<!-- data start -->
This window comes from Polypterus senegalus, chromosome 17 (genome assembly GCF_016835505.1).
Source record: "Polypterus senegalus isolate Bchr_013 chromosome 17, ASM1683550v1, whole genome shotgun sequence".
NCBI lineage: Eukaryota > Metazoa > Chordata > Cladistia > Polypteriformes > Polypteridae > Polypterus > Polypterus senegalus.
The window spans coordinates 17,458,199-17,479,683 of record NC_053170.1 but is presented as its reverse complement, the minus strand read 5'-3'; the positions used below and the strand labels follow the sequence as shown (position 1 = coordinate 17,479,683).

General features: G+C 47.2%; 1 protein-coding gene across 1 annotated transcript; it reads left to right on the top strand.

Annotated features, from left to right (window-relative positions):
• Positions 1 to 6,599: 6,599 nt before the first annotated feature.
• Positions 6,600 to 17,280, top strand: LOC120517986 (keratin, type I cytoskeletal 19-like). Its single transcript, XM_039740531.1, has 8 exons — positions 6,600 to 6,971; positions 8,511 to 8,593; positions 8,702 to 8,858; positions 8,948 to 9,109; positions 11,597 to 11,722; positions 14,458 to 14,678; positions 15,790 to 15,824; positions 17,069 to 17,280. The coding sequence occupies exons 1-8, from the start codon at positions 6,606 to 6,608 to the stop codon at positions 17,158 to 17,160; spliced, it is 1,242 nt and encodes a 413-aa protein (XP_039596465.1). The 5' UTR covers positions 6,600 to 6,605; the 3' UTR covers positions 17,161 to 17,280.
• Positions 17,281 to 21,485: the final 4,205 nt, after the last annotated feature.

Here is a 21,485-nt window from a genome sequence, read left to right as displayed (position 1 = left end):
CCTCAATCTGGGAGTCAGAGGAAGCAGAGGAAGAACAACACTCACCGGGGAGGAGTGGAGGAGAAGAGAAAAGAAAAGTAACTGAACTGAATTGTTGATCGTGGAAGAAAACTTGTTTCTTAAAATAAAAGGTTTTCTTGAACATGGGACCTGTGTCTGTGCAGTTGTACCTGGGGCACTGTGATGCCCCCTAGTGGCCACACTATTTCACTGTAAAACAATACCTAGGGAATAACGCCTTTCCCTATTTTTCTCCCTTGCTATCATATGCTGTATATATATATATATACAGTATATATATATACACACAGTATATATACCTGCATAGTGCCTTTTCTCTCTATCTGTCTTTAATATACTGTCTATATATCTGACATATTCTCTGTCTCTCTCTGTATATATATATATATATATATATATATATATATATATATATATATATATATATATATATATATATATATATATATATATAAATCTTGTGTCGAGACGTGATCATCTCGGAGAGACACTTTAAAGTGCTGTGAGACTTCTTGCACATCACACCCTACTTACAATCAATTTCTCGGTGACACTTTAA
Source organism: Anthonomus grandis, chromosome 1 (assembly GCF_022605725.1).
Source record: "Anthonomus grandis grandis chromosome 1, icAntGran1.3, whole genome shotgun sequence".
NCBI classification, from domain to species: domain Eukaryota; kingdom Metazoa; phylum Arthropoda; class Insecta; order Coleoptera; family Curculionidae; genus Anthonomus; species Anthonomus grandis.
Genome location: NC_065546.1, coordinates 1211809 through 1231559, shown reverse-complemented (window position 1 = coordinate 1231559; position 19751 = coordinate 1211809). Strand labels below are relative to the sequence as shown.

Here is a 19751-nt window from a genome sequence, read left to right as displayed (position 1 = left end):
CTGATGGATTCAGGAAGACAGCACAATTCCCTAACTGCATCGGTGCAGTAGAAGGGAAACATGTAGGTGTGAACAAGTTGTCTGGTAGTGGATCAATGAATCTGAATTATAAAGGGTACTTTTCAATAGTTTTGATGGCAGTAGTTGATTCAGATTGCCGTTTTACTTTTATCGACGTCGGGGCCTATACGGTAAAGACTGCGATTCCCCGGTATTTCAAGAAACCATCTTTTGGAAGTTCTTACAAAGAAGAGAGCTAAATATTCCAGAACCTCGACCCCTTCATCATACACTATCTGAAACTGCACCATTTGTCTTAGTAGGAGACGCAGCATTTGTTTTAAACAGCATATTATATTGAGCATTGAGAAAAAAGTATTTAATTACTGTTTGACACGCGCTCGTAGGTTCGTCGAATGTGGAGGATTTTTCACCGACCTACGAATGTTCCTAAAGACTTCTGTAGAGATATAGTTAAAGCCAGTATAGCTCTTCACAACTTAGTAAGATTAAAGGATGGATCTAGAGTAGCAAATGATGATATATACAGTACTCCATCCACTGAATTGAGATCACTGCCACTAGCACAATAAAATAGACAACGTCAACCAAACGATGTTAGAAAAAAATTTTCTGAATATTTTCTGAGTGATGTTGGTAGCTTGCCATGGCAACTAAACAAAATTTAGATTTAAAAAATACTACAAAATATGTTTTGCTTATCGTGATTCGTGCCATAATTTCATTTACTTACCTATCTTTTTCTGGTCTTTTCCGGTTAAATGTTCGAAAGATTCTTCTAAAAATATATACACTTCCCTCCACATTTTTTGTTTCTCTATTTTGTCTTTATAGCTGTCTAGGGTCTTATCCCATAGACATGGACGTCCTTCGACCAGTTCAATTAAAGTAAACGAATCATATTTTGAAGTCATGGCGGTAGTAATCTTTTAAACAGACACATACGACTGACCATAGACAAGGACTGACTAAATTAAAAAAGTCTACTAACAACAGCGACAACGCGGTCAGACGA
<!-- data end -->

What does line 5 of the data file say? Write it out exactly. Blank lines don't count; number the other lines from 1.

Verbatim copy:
General features: G+C 47.2%; 1 protein-coding gene across 1 annotated transcript; it reads left to right on the top strand.